On my way back home I stood at the nearby bus stop watching two men fill several large plastic water containers, several gallon types, with this water. It looked like this was their normal work. I wondered where they were taking it, who they were and was it drinkable? I am now looking for a break out of disease in north Essex to see where they went!
By the time I sat down in St Mary the Virgin I was knackered and losing interest. Insufficient breakfast was showing fast. I have been here before around 20 years ago and realised this was now a very High Church type of place. You see prayer kneelers in the pews but no bibles. No books on sale to indicate what is on offer. I can see why so many non denominational churches arose here.
The place is somewhat darker than the pictures reveal, the light at the main end is OK but back here little gets in.
The windows are interesting, mostly memorials to people but not all. St Cedd was one of the first proper missionaries to Essex, I think he came from Lindisfarne from amongst the Scots monks who came with Columba from Ireland. Life gets confusing in the centuries after the Romans left!
These churches are full of interesting things, some can be explained having been once important in times past, others appear to be making the most of a gap!
Sick man that I am I thought this my best picture today.
I shuffled around the churchyard, not an easy thing to do with so many humps and unexpected bumps in such places, I was looking for the men on my list. I ought to add this was the list stupid lugs had left behind on his desk. This meant I could not be sure which name I was looking for, I could guess but this was not a good idea. Also the older stones were often unclear, rotting away from lack of care and I was getting tired now.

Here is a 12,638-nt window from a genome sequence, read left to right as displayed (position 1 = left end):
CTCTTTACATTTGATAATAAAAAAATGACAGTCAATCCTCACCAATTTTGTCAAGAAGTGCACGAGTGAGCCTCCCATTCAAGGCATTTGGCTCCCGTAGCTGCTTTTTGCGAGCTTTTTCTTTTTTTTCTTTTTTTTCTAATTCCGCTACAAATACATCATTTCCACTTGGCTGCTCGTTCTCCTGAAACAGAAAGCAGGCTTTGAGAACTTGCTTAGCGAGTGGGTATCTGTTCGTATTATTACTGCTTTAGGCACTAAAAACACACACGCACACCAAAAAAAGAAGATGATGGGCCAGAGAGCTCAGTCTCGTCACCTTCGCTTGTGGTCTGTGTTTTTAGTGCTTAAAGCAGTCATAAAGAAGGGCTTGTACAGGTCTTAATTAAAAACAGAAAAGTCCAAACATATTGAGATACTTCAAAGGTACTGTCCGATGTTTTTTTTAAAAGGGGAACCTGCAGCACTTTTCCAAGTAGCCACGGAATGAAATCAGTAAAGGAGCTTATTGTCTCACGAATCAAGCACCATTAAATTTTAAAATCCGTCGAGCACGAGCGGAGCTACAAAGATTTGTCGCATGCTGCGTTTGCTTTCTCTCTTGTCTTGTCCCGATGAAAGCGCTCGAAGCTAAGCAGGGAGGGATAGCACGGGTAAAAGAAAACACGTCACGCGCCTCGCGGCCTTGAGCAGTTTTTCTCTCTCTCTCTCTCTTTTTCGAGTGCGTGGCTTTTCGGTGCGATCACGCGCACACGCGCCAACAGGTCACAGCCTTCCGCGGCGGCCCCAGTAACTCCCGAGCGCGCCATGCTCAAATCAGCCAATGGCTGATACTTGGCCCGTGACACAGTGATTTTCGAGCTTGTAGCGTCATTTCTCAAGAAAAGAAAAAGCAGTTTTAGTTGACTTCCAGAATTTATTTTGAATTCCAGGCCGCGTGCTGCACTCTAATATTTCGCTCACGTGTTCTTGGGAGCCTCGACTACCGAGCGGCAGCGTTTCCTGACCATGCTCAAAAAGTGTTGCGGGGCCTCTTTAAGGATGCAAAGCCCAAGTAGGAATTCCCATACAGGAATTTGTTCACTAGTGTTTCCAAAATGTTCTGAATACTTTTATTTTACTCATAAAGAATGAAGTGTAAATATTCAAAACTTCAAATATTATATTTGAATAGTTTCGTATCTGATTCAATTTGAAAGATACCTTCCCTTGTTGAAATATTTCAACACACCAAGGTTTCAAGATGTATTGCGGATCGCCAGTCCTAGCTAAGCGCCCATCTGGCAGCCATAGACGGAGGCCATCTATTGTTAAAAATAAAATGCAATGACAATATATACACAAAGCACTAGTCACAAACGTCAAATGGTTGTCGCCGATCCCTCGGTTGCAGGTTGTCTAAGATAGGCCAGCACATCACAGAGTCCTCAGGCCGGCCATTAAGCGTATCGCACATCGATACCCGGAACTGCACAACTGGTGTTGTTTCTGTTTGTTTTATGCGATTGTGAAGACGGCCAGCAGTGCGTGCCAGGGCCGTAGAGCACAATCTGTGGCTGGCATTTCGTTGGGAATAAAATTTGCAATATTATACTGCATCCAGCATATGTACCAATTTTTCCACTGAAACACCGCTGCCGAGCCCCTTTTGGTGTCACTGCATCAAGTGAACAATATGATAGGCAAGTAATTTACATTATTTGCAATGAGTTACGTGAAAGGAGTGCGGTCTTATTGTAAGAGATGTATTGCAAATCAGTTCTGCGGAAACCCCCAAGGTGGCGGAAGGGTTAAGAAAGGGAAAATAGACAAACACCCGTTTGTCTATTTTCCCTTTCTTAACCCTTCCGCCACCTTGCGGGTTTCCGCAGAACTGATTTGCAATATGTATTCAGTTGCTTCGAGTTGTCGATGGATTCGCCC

I was surprised to see this man and his wife here, I thought all the Crittall's were buried closer to Braintree. John was the last family member to run Crittall's as a going concern, when he retired in 1974 it went to other companies and through many variations continues still. He like all the family appear to have been popular, his wife was an adventurous woman although I never got to read the book in the museum as people kept coming in to annoy me.
Though I never found the man I was looking for I did find the parents of two others, the Cornell's had 12 children altogether, one died, yet mum managed to live until 79, just imaging the life she had! It is women like her that make me angry with feminists. They demand so much while spending their lives at a laptop while millions of women like this one had such tough lives, in many places they still do and the middle class feminist is not helping them!
The round metal grave marker is typical of this area. Only a couple here but many Essex graveyards have them, fashion or cheapness I wonder?
I also found a man called Evans I have not heard off. I wonder who he is?
The sun was high and it was time to shuffle of down the road for the bus. The hills rolled along while here and there workmen brought in the harvest and large bales of hay looked set to roll of down the rolling hills. Farm work remains one of the most dangerous employments in the country. Sadly I cared as much as the Alpacas we passed appeared to care as I was tired and they were well fed and sheared I believe. The bus rolled into town and I hobbled home desperate for food, then spent the rest of the day doing this!